Showering recently and mulling over what this month’s blog should be about I realised that with the approach of Halloween, spooky showers were really my only possible option. Of course the most famous scary shower scene has to be Psycho – probably the main reason why shower screens are now so much more of a “must have” bathroom accessory than curtains. Though I can think of several other advantages; a screen doesn’t wrap itself around your body as you shower, and is far less a magnet for black mould growth for a start.
Announcing the spooky shower blog to some friends recently (who shall remain nameless) they told me the following… They were in Sri Lanka at an Ayurvedic centre and had slept all night covered in oil (as per instructions). By the next morning they were desperate to shower. Entering their ensuite bathroom they were horrified to find the shower curtain covered in large brown moths. (For those of you reading this who don’t know the UK well, you have to realise we really don’t do insects much here). They tried shooing the moths away without any success, so decided to brave the situation. Showering with moths is not recommended; they get disturbed, fly around and blunder into your body and hair and then die rapidly as the steam clogs up their wings. By the time my friends had finished their shower they might have been free from massage oil but they were surrounded by carnage.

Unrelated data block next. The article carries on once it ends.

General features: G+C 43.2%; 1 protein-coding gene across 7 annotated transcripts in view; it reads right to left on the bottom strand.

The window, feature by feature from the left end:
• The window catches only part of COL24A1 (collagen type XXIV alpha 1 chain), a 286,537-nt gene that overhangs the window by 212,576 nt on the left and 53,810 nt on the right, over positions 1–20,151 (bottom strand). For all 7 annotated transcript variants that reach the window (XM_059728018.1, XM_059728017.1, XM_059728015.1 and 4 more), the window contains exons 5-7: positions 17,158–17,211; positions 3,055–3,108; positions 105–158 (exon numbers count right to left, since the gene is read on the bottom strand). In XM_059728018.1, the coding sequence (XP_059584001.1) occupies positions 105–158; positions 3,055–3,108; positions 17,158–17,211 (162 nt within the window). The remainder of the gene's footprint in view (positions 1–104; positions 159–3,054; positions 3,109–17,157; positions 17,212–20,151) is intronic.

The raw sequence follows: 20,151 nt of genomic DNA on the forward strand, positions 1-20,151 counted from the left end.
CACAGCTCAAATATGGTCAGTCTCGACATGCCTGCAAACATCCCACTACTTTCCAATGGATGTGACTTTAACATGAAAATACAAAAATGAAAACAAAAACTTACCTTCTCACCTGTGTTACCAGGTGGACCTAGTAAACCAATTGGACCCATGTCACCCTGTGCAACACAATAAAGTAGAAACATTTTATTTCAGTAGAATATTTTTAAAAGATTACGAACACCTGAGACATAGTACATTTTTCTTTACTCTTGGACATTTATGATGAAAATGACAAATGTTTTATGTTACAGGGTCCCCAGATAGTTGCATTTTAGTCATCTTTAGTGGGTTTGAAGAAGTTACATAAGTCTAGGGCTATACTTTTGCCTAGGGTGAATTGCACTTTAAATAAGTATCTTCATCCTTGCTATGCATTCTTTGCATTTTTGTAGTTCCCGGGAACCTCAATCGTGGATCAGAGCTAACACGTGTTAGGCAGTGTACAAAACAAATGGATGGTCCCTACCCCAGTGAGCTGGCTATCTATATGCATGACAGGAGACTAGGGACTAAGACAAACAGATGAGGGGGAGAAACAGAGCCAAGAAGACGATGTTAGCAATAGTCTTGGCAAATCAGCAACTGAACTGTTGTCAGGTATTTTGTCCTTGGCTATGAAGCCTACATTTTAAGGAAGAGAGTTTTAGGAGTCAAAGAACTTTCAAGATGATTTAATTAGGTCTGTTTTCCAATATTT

That is pretty scary (especially if you were one of the moths just trying to chill after a hard night’s flying) but it’s not as bad as this.
I’m now pretty inured to tales of 30, 40 or 50 minutes in a shower as regaled to me by adolescents. But I once met a 14 year old girl who showered as follows: she filled up the bath (I know I said it was a shower but bear with me) and lay in it for 60 minutes while topping it up with hot water from the shower which she left on the whole time so that she was lying in a tropical pool with a hot waterfall falling onto her head! To give credit where its due that’s pretty imaginative but at about 140 litres for the bath and 360 litres for the “waterfall” (assuming a flow rate of 6 litres/minute) it’s a staggering 500 litres of water, over 3.3 more water than the average person uses in a day.
Now that really is scary…